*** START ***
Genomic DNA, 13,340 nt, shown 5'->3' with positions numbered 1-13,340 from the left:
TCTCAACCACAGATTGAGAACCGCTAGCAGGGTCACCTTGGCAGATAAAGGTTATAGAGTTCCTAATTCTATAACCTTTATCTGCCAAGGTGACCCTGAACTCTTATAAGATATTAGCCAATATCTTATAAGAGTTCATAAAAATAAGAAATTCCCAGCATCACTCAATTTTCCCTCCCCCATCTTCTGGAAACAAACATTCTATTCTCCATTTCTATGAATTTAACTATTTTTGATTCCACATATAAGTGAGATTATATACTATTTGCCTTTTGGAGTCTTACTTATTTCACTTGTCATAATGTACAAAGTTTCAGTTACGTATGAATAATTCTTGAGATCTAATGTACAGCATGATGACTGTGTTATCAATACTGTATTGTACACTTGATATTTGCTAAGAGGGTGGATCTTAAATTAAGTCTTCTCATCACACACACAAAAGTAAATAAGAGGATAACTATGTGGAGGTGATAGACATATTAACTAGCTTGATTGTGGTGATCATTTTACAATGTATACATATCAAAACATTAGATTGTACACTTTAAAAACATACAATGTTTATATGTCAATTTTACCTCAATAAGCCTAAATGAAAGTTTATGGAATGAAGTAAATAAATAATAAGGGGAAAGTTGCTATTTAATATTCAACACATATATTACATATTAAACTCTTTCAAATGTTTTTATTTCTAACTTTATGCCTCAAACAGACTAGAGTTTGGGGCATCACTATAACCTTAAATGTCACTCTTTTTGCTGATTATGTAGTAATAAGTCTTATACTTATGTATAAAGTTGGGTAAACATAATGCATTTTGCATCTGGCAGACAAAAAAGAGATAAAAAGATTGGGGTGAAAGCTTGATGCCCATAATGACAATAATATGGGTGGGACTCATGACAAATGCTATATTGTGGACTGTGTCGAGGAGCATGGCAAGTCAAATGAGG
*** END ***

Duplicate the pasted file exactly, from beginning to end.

Genomic DNA, 13,340 nt, shown 5'->3' with positions numbered 1-13,340 from the left:
TCTCAACCACAGATTGAGAACCGCTAGCAGGGTCACCTTGGCAGATAAAGGTTATAGAGTTCCTAATTCTATAACCTTTATCTGCCAAGGTGACCCTGAACTCTTATAAGATATTAGCCAATATCTTATAAGAGTTCATAAAAATAAGAAATTCCCAGCATCACTCAATTTTCCCTCCCCCATCTTCTGGAAACAAACATTCTATTCTCCATTTCTATGAATTTAACTATTTTTGATTCCACATATAAGTGAGATTATATACTATTTGCCTTTTGGAGTCTTACTTATTTCACTTGTCATAATGTACAAAGTTTCAGTTACGTATGAATAATTCTTGAGATCTAATGTACAGCATGATGACTGTGTTATCAATACTGTATTGTACACTTGATATTTGCTAAGAGGGTGGATCTTAAATTAAGTCTTCTCATCACACACACAAAAGTAAATAAGAGGATAACTATGTGGAGGTGATAGACATATTAACTAGCTTGATTGTGGTGATCATTTTACAATGTATACATATCAAAACATTAGATTGTACACTTTAAAAACATACAATGTTTATATGTCAATTTTACCTCAATAAGCCTAAATGAAAGTTTATGGAATGAAGTAAATAAATAATAAGGGGAAAGTTGCTATTTAATATTCAACACATATATTACATATTAAACTCTTTCAAATGTTTTTATTTCTAACTTTATGCCTCAAACAGACTAGAGTTTGGGGCATCACTATAACCTTAAATGTCACTCTTTTTGCTGATTATGTAGTAATAAGTCTTATACTTATGTATAAAGTTGGGTAAACATAATGCATTTTGCATCTGGCAGACAAAAAAGAGATAAAAAGATTGGGGTGAAAGCTTGATGCCCATAATGACAATAATATGGGTGGGACTCATGACAAATGCTATATTGTGGACTGTGTCGAGGAGCATGGCAAGTCAAATGAGG